Building for Biology: A Gene Therapy Trial Infrastructure

Keywords: infrastructure, clinical trials, gene therapy, cystic fibrosis, regulation, rare diseases


In this article, we examine the construction of the infrastructure for a Phase II gene therapy trial for Cystic Fibrosis (CF). Tracing the development of the material technologies and physical spaces used in the trial, we show how the trial infrastructure took form at the uncertain intersection of scientific norms, built environments, regulatory negotiations, patienthood, and the biologies of both disease and therapy. We define infrastructures as material and immaterial (including symbols and affect) composites that serve a selective distributive purpose and facilitate projects of making and doing. There is a politics to this distributive action, which is itself twofold, because whilst infrastructures enable and delimit the movement of matter, they also mediate the very activity for which they provide the grounds. An infrastructural focus allows us to show how purposeful connections are made in a context of epistemic and regulatory uncertainty. The gene therapy researchers were working in a context of multiple uncertainties, regarding not only how to do gene therapy, but also how to anticipate and enact ambiguous regulatory requirements in a context of limited resources (technical, spatial, and financial). At the same time, the trial infrastructure had to accommodate Cystic Fibrosis biology by bridging the gap between pathology and therapy. The consortium’s approach to treating CF required that they address concerns about contamination and safety while finding a way of getting a modified gene product into the lungs of the trial participants.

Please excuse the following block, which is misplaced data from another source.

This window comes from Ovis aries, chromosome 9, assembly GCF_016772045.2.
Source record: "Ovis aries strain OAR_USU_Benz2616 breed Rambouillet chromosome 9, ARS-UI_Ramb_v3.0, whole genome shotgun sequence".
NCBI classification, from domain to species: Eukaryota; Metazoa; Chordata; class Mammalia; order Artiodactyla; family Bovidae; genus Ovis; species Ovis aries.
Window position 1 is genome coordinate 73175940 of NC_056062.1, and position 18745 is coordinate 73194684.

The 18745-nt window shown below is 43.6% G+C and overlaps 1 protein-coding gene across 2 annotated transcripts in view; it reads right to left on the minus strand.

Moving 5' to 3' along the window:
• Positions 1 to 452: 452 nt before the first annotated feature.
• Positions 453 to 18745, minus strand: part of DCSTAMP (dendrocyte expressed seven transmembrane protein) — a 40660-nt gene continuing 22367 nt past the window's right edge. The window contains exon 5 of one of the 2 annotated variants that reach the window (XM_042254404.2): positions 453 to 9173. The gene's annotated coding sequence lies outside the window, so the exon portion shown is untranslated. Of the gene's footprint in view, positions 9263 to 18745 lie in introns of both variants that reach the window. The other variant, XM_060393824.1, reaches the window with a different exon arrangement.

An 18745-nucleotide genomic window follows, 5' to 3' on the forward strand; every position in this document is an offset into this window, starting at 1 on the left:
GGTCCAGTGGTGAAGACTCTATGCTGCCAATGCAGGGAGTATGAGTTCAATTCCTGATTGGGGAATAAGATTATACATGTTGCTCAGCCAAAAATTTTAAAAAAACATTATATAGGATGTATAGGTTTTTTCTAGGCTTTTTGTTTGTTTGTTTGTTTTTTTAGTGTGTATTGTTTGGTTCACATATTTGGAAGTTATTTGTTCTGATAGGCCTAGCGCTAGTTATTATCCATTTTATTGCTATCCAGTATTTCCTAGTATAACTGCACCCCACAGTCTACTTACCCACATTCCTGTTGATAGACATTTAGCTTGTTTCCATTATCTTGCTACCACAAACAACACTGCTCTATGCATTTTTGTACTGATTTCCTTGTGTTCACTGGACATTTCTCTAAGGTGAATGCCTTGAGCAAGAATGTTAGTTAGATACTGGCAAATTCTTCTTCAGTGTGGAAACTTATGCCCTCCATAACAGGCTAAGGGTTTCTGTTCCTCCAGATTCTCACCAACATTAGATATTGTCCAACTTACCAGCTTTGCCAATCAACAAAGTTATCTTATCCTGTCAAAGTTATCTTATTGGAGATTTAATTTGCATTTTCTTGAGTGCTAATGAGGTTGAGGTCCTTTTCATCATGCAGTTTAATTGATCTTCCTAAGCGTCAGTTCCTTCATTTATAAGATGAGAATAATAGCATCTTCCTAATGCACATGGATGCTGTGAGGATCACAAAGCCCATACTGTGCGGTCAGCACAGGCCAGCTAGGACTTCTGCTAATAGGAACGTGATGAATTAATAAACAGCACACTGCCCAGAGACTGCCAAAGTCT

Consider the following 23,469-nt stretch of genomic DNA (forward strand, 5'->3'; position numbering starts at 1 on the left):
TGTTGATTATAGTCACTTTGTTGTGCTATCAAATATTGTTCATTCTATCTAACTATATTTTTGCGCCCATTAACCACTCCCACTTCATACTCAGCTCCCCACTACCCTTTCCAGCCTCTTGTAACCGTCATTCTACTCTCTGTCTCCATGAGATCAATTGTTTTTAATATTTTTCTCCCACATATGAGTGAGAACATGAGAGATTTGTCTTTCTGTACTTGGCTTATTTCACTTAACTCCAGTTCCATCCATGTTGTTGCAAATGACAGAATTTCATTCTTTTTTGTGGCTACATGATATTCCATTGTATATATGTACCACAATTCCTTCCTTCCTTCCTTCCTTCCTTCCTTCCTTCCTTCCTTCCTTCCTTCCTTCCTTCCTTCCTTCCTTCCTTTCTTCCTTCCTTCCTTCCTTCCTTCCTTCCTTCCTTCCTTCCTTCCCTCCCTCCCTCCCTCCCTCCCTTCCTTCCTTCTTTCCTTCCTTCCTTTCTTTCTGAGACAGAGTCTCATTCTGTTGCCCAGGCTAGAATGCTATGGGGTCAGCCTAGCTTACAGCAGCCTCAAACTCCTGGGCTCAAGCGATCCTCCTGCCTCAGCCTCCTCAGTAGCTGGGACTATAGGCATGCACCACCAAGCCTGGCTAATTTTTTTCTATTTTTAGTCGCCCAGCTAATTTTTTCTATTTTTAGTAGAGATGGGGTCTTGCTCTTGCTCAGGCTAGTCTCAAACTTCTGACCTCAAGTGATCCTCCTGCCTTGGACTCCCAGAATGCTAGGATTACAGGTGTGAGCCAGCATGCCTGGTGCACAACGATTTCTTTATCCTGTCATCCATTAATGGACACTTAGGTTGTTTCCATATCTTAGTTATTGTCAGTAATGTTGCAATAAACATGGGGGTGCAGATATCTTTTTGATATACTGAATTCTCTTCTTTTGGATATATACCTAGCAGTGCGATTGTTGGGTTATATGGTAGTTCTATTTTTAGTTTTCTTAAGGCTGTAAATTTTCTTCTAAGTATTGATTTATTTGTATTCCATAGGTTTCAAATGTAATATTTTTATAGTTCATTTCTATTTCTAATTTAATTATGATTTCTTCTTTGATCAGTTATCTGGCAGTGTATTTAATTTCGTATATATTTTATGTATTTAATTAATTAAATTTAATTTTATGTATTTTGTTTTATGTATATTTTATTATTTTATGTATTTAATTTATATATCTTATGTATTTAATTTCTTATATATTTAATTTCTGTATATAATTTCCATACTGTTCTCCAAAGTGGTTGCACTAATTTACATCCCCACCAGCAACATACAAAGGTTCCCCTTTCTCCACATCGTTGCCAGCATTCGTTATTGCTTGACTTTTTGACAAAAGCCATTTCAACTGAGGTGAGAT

Author Biographies

Samuel Taylor-Alexander, Monash University

Samuel Taylor-Alexander is Research Fellow in Anthropology at Monash University. He has held academic posts at the University of Auckland and the University of Edinburgh as well as visiting positions at Harvard University (STS) and the University of Copenhagen (Anthropology). His work is published in Medical Anthropology Quarterly, Current Anthropology, New Genetics and Society, Molecular Therapy and Science. Samuel is the author of On Face Transplantation: Life and Ethics in Experimental Biomedicine (Palgrave Macmillan).

Courtney Addison, Monash University

Courtney Addison is an anthropologist of science and medicine, and Research Assistant at Monash University. Her doctoral research examined the politics of ethics and knowledge-production in the context of gene therapy through London-based hospital ethnography. Her work is published in Biosocieties, New Genetics and Society and Medical Anthropology.

29 Jun 2017
Research Articles